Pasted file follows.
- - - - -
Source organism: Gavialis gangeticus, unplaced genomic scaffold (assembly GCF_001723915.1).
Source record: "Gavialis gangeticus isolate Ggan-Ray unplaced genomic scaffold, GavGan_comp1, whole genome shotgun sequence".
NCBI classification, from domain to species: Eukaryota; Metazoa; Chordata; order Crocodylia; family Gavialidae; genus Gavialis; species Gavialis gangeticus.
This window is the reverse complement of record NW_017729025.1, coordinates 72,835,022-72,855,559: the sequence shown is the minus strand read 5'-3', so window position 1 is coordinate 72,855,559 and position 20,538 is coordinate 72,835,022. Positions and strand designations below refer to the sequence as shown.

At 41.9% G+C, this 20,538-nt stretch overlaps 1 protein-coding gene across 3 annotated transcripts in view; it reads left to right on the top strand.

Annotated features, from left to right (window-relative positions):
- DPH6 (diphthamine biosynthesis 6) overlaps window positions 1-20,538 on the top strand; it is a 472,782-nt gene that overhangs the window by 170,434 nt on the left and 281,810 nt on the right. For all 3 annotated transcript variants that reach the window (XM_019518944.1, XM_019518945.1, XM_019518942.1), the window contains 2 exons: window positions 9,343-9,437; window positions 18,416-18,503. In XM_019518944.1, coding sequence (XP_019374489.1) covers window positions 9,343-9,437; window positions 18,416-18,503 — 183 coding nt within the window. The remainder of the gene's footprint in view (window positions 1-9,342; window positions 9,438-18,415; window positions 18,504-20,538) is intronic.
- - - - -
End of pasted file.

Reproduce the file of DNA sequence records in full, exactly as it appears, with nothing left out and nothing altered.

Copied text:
Source organism: Gavialis gangeticus, unplaced genomic scaffold (assembly GCF_001723915.1).
Source record: "Gavialis gangeticus isolate Ggan-Ray unplaced genomic scaffold, GavGan_comp1, whole genome shotgun sequence".
NCBI classification, from domain to species: Eukaryota; Metazoa; Chordata; order Crocodylia; family Gavialidae; genus Gavialis; species Gavialis gangeticus.
This window is the reverse complement of record NW_017729025.1, coordinates 72,835,022-72,855,559: the sequence shown is the minus strand read 5'-3', so window position 1 is coordinate 72,855,559 and position 20,538 is coordinate 72,835,022. Positions and strand designations below refer to the sequence as shown.

At 41.9% G+C, this 20,538-nt stretch overlaps 1 protein-coding gene across 3 annotated transcripts in view; it reads left to right on the top strand.

Annotated features, from left to right (window-relative positions):
- DPH6 (diphthamine biosynthesis 6) overlaps window positions 1-20,538 on the top strand; it is a 472,782-nt gene that overhangs the window by 170,434 nt on the left and 281,810 nt on the right. For all 3 annotated transcript variants that reach the window (XM_019518944.1, XM_019518945.1, XM_019518942.1), the window contains 2 exons: window positions 9,343-9,437; window positions 18,416-18,503. In XM_019518944.1, coding sequence (XP_019374489.1) covers window positions 9,343-9,437; window positions 18,416-18,503 — 183 coding nt within the window. The remainder of the gene's footprint in view (window positions 1-9,342; window positions 9,438-18,415; window positions 18,504-20,538) is intronic.